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Vintage-style Dean Jeffries MantaRay


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#1 Detroit Dave

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Posted 02 March 2017 - 02:57 PM

I thought I would show my support for this topic by sharing my latest Vintage Style build.  

This crazy idea initiated when my friend Jay gave me a cut-up MPC MantaRay body from a pile of bodies he purchased.  After a little research on the original Dean Jeffries car I found out it was built on portions of the chassis of Maserati Grand Prix car. So fascinating, how about building a car that modeled some of the details of the chassis along with MantaRay body.
 
bonfanti-04a.jpg

So the concept was born.

017.JPG
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Dave Roberts




#2 Lone Wolf

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Posted 02 March 2017 - 06:34 PM

Dave, looks like this will be a fun project. This was my favorite car in the '60s.
 
I must have drawn it a hundred times in school. :) Maybe that's why I failed and got summer school in Social Studies. I had a crush on Ms. Garry but the biotch failed me. That's another story for another time.  :dash2:
 
A while back I saw someone selling repo windshields on eBay but I don't see them now. Don't know if you need one or not.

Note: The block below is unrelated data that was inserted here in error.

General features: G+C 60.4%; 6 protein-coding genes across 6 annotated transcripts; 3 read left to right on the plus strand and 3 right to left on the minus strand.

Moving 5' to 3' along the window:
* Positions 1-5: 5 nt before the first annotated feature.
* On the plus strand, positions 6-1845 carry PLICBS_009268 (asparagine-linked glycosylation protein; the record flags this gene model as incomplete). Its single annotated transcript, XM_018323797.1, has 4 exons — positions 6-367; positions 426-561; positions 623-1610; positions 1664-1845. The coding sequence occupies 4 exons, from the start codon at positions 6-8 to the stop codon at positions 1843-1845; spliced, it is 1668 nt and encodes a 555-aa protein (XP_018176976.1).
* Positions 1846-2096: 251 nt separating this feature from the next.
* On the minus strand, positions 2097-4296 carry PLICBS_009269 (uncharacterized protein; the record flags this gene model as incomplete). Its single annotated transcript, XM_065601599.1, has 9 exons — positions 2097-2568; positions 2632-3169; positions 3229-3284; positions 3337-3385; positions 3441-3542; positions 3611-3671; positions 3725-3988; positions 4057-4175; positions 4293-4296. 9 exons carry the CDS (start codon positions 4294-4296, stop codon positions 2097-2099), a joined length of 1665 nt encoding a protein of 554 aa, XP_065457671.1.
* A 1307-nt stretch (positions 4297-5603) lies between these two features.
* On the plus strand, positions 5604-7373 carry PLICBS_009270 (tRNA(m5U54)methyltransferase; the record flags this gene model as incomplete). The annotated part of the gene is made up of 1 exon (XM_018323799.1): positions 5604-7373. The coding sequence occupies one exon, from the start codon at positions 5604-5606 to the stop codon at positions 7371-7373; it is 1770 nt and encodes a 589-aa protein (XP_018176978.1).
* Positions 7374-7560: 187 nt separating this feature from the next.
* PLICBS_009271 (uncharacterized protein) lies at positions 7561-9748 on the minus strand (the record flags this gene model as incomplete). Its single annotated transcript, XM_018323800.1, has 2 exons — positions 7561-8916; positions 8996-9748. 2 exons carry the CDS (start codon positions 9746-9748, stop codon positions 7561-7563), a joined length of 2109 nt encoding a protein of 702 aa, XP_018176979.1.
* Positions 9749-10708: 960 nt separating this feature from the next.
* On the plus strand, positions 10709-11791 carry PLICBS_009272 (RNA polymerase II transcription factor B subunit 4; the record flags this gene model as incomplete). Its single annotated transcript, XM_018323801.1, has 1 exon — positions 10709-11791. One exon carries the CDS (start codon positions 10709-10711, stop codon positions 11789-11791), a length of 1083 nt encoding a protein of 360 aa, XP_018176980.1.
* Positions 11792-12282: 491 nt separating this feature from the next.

Don't know if you know it or care but the motor, chassis and guide are Cox. Front wheels are MPC and the rear tires look like Mila Miglia. Can't see the rear wheels.
 
Build on.  :good:

Joe Lupo


#3 Detroit Dave

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Posted 03 March 2017 - 07:58 AM

Hi Joe,  

That's funny about Ms. Garry. Now I am wondering if you had her for summer school or not? Couldn't have been easy concentrating if she came in to school in her summer clothes.  

I chose the Cox chassis because it looked a lot like the tube chassis from the Maserati car. Then added the slightly curved front cross member. The front wheels are MPC and they also resemble the Manta Ray's front wheels with the drums on it. Good eye on the rear wheels. They are Milas.  They don't resemble anything about rear MantaRays so they are less likely to remain part of the build.